Feb 18, Kolkata, India: Rice farmers in the villages of West Bengal and Bangladesh are opening a new path for India and neighboring countries to reduce dependence on foreign lentils - its largest consumers in the world. These farmers are growing lentils in their field left fallow after rice harvest with the help of an agricultural research and training project. The scientists took a delegation from Nepal, Afghanistan, Bangladesh and Bhutan on a first-of-its-kind traveling workshop from Dhaka to Kolkata where the practice is quietly taking roots. As the nine-day journey concluded today, the push for lentils could be ushering in the next green revolution in this part of the world.
"In West Bengal alone, five to six districts specially have high potential for this approach to lentil production and can substantially save foreign exchange spent on lentil imports", noted Purnendu Basu, Minister of Agriculture of West Bengal, the main rice growing state in India. Even though India is the largest producer of lentils in the world, it relies heavily on imports and bought 53% of its needs in 2013.
"A key scientific enabler has been that these lentil varieties are bred to have shorter growing season so they can be suitably accommodated between two rice growing seasons," says Dr. Shiv Kumar Agrawal, lead legume breeder at ICARDA - a work funded under CGIAR's Grain Legumes Research Program. Other success factors in establishing a thriving rice-lentil system are new higher-yielding varieties of lentils resistant to common diseases, and extensive training of rice farmers in managing lentil crops.
The approach has already proven its potential in Bangladesh. Lentil cropping has spread to more than 85 percent of rice fallows in the country, bringing in an additional annual income of US $26.6 million. For small-scale farmers, obtaining a harvest of lentils from the same piece of land has not only improved their livelihood but also nutrition for their families.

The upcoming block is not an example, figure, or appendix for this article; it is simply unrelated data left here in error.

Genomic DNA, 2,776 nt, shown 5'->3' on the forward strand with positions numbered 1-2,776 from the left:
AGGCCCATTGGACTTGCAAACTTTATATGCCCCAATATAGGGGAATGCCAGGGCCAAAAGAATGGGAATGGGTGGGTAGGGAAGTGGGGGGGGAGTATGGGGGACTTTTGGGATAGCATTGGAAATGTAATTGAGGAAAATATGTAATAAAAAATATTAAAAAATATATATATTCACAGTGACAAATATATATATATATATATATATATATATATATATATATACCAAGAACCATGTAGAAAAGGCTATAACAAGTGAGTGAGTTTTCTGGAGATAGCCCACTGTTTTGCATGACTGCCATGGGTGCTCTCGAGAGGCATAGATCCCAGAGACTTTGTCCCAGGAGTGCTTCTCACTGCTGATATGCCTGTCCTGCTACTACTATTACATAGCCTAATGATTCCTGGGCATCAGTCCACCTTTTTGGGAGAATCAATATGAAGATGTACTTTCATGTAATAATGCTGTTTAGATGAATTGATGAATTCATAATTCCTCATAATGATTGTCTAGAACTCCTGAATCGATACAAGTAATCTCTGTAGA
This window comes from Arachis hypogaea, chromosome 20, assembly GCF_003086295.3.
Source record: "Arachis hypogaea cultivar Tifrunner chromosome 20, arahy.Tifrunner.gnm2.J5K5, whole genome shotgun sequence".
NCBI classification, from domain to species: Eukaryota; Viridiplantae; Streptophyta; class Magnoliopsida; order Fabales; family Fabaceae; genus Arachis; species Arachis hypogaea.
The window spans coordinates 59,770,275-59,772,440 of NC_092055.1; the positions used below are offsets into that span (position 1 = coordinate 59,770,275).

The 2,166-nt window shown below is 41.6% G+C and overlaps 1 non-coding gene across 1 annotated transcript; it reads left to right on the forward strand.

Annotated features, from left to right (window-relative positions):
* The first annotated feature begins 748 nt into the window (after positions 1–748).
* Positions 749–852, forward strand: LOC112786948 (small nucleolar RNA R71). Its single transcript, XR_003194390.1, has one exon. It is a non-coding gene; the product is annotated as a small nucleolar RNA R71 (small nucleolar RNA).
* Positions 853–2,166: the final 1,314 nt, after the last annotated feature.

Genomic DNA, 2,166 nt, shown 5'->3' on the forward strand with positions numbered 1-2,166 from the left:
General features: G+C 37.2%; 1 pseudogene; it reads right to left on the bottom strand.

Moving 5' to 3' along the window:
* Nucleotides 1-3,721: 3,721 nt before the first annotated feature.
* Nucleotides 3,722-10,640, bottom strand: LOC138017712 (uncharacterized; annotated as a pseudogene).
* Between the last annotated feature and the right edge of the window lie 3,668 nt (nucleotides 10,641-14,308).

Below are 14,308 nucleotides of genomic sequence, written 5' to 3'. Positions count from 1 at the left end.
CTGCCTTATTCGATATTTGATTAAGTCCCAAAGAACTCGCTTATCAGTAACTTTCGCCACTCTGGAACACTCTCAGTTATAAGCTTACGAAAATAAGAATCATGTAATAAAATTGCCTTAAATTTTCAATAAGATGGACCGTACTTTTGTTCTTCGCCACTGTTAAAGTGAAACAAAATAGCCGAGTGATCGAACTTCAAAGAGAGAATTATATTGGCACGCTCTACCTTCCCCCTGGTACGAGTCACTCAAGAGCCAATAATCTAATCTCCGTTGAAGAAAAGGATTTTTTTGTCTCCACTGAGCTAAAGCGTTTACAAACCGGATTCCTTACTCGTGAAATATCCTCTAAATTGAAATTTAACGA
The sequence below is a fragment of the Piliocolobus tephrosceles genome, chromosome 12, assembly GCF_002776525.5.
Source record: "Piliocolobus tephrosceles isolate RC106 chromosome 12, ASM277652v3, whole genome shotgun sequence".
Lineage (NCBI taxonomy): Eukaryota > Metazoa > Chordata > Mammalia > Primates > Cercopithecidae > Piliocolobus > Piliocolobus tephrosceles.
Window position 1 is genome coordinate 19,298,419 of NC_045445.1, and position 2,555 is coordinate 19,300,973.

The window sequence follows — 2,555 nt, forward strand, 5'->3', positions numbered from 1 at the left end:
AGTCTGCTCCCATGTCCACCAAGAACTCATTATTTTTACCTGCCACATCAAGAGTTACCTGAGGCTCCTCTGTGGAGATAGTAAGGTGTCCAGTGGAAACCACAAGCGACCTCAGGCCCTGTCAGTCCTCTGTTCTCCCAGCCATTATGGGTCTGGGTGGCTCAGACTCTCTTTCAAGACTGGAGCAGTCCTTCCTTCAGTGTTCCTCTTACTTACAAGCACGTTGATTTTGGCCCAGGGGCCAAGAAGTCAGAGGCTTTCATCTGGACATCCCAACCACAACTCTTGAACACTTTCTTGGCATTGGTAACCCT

"In South Asia region, there is a substantial area under rice farming but the land is left fallow sometimes even up to six months every year", says Dr. Ashutosh Sarker, the South Asia Regional Program coordinator of ICARDA. To accelerate the trend, ICARDA has launched a new pulses research platform in Madhya Pradesh. The hub will be supporting and building the region's capacity for pulse production in partnership with the Indian Council of Agricultural Research and state partners.
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The International Center for Agricultural Research in Dry Areas (ICARDA), a CGIAR global agricultural research organization, works with countries in the world's dry and marginal lands to improve income and nutrition for smallholders and pastoralists, and strengthen national food security through sustainable systems solutions. The Center's integrated approach includes improved wheat, barley and legume crop varieties; water productivity; agronomy; rangeland and small ruminant production; and socio-economic and policy research to enable large-scale impacts. http://www.